LOBILLARD V. WIGHT.
and fastened upon the outside of plugs of tobacco; that while their patent for fastening these tags on the tobacco was declared void after surrender and reissue, they clearly had the right to the device as a trade-mark, the public having come to know their tobacco by its having on it tin of a peculiar co16r, shape, and sIze. ' This being so, a glance at the device used by the defendant, or those whom he represents as broker, is clearly an imitation of the Lorillard device, or the Lorillards' is an imitation of it. To be sure, the little disk of tin upon the tobacco sold by defendant has upon it different names for the brand, and has not Lorillard's name. But the words are in such small letters that no one without the clos.est inspection ' would distinguish the difference. But they are of the same size and shape, of precisely the same color and enamel finish, and the minute letters on them are made with same colored ink. The propf shows that the complainants have for a long time, and very extensively, advertised their tobacco as "red tin tag" ·or "blue tin tag" plug tobacco. It may not be sold to jobbers alwfl,ys as such, but it is so inquired for by and soLl to ·the consumer. The purchasing public, notwithstanding the size of the plugs of tobacco sold by defendant, and their color and flavor, may differ from the size andeolor and flavor' ,of Lorillard's plug tobacco, would be deceived by the color of the tag and its resemblance to that of complainants', and think the red-tag tobacco' of the one is the red-tag tobacco of the other. The defendant contends that the shape and flavor of the plug sold by him will advise the retail purchaser of the manufacturer. But one seldom determines the manufacture by the size of the piece the dealer gives him for his money, and he cannot taste the tobacco till after he has bought it. Besides, if the size and will show the purchasing publio they are buying flavor of the the defendant's or his principal's tobacco, why should he use a tag of any color to distinguish it. For some reason the tags closely resembling those in use by complainants are placed upon the article sold by him, when, as he claims, the public would know his manufacture by the label on the box, the size and shape of the plug, and its flavor. We think the Lorillards were the first to adopt this method of distinguishing the grade and quality of manufactured plug tobacco; that they have a trade-mark; that the defendant's tin tags are a close imitation of it-so close that they are calculated to mislead and do mislead the retail purchaser, whether it is so intended or v.15,no.5-25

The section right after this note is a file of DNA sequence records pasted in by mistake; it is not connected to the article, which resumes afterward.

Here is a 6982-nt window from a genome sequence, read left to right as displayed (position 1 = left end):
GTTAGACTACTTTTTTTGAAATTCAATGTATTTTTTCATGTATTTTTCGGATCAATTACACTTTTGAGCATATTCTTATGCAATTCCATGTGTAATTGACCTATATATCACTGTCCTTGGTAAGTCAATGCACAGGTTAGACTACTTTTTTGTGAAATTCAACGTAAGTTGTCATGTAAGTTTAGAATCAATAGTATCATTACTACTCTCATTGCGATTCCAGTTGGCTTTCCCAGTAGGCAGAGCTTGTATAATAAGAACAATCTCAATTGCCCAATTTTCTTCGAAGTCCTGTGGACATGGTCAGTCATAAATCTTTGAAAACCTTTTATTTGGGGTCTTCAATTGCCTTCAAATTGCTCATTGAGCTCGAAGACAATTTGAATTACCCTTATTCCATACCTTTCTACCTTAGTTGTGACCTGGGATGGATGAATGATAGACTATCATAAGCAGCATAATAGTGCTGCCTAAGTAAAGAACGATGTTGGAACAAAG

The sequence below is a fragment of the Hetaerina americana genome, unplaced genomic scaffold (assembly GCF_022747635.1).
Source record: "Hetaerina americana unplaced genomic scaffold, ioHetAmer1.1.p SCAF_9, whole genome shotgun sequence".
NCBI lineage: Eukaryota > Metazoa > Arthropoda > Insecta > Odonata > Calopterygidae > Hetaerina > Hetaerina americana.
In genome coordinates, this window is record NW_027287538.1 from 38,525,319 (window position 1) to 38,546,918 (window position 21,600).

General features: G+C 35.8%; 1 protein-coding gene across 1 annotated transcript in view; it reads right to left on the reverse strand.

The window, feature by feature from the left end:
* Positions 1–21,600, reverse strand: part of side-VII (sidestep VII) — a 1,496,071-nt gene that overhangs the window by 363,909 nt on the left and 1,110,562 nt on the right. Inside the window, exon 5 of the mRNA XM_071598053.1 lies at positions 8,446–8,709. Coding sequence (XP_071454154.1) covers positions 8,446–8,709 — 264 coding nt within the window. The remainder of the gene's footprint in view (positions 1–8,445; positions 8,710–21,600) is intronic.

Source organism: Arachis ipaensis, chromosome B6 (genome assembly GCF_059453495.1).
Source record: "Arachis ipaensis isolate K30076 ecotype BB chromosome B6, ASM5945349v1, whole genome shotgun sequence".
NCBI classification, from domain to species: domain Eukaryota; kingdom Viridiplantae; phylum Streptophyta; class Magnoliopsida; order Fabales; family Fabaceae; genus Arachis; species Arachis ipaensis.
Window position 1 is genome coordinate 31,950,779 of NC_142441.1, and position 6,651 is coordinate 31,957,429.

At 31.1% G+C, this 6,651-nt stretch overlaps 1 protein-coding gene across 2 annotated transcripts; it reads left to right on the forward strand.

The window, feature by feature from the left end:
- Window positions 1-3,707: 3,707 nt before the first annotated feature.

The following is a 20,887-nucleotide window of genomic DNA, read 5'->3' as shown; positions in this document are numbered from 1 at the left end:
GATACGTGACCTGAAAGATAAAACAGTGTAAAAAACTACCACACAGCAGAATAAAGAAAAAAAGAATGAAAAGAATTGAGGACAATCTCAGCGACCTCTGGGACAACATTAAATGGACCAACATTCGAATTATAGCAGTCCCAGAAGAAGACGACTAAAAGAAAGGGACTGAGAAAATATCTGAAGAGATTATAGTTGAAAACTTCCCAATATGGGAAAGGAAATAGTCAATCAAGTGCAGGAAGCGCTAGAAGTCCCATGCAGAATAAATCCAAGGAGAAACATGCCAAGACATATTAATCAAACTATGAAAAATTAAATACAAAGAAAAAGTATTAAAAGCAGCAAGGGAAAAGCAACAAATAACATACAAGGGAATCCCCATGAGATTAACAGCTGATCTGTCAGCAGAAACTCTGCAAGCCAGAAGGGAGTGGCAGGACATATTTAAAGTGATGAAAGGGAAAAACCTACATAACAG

110t; and that:,he should
r.rM defendant has the right to use tin tags,
from selling tobacco having
but they must be of such size,shape, and color as will not mislead '. .. An order will be passed accordance with this opinion.
M,oRRIS,. J., concurred.
BELTING & PAOKING CO. and others v. SmLEY.
March. 2, 1883.)
IN LE'M'ER!l PATENT.
: The dlsclaimers·, qualification!!. and by the patent-office ,upon a patentee are forever binping upon him if: he chooses to accept a patent Buchqualifications are conditions precedent, and are made to protect- third persons, who might' otherwise be misled to their injury by the enlargement by reissue or by construction. Tneapplicant for a patentm!LY re.fu,se to take it with limitations, and being rejected mayapplJ' to the supreme court of the District of Columbia, under Rev. Bt:§ 4911 ; and, if still disSatislled,he 'has his remedy inequity by section
B. F. Thu,rston and F. P. Fish, for defendant. Before GRAY and LOWELL, JJ. The,4ecision of this case, like so many others of its class, depends upon the construction to be given to the claims of the pate,nt. It is No. 140,635, granted to George Merrill, July 8, 1873, for an improvement in knitting.machines. The result accomplished by the new machinery is the production of a knitted fabric, into which warp and weft threads are introduced, without weaving in the ordinary mode, for the warp and weft are locked or held together by a second weft or knitting thread. Any knitting-machine may be adapted to this use, and the mere operation of knitting in not changed· .The most essential thing is to present the warps to the knitting needles at an angle to tlle line of action or reciprocation of the needles, else there will be no o!,portunity for them to move as they must, in and out, to form and interlock the loops. So plain is the necessity for this special mode of operation, that the witnesses in chief for the plaintiffs testify that a piece of cloth shown them as having been
,c. H. Drew, for complainant.